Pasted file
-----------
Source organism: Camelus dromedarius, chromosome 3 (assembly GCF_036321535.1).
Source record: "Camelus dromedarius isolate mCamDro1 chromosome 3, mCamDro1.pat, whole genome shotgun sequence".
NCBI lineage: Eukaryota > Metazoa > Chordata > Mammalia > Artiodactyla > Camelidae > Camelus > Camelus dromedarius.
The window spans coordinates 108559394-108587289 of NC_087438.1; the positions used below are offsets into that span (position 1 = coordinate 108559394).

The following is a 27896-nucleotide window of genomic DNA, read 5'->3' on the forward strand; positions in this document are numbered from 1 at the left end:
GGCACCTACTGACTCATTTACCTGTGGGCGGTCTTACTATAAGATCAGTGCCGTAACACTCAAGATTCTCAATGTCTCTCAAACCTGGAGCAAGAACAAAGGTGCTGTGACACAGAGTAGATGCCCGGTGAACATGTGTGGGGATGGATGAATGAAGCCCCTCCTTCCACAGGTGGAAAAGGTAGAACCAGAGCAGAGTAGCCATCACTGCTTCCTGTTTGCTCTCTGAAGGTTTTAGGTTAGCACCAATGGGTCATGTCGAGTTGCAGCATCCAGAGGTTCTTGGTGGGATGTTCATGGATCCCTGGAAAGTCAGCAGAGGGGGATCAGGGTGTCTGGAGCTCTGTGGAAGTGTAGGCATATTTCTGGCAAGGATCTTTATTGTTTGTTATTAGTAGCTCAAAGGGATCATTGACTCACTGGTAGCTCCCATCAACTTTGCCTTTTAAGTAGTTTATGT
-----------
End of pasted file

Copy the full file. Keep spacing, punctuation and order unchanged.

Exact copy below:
Source organism: Camelus dromedarius, chromosome 3 (assembly GCF_036321535.1).
Source record: "Camelus dromedarius isolate mCamDro1 chromosome 3, mCamDro1.pat, whole genome shotgun sequence".
NCBI lineage: Eukaryota > Metazoa > Chordata > Mammalia > Artiodactyla > Camelidae > Camelus > Camelus dromedarius.
The window spans coordinates 108559394-108587289 of NC_087438.1; the positions used below are offsets into that span (position 1 = coordinate 108559394).

The following is a 27896-nucleotide window of genomic DNA, read 5'->3' on the forward strand; positions in this document are numbered from 1 at the left end:
GGCACCTACTGACTCATTTACCTGTGGGCGGTCTTACTATAAGATCAGTGCCGTAACACTCAAGATTCTCAATGTCTCTCAAACCTGGAGCAAGAACAAAGGTGCTGTGACACAGAGTAGATGCCCGGTGAACATGTGTGGGGATGGATGAATGAAGCCCCTCCTTCCACAGGTGGAAAAGGTAGAACCAGAGCAGAGTAGCCATCACTGCTTCCTGTTTGCTCTCTGAAGGTTTTAGGTTAGCACCAATGGGTCATGTCGAGTTGCAGCATCCAGAGGTTCTTGGTGGGATGTTCATGGATCCCTGGAAAGTCAGCAGAGGGGGATCAGGGTGTCTGGAGCTCTGTGGAAGTGTAGGCATATTTCTGGCAAGGATCTTTATTGTTTGTTATTAGTAGCTCAAAGGGATCATTGACTCACTGGTAGCTCCCATCAACTTTGCCTTTTAAGTAGTTTATGT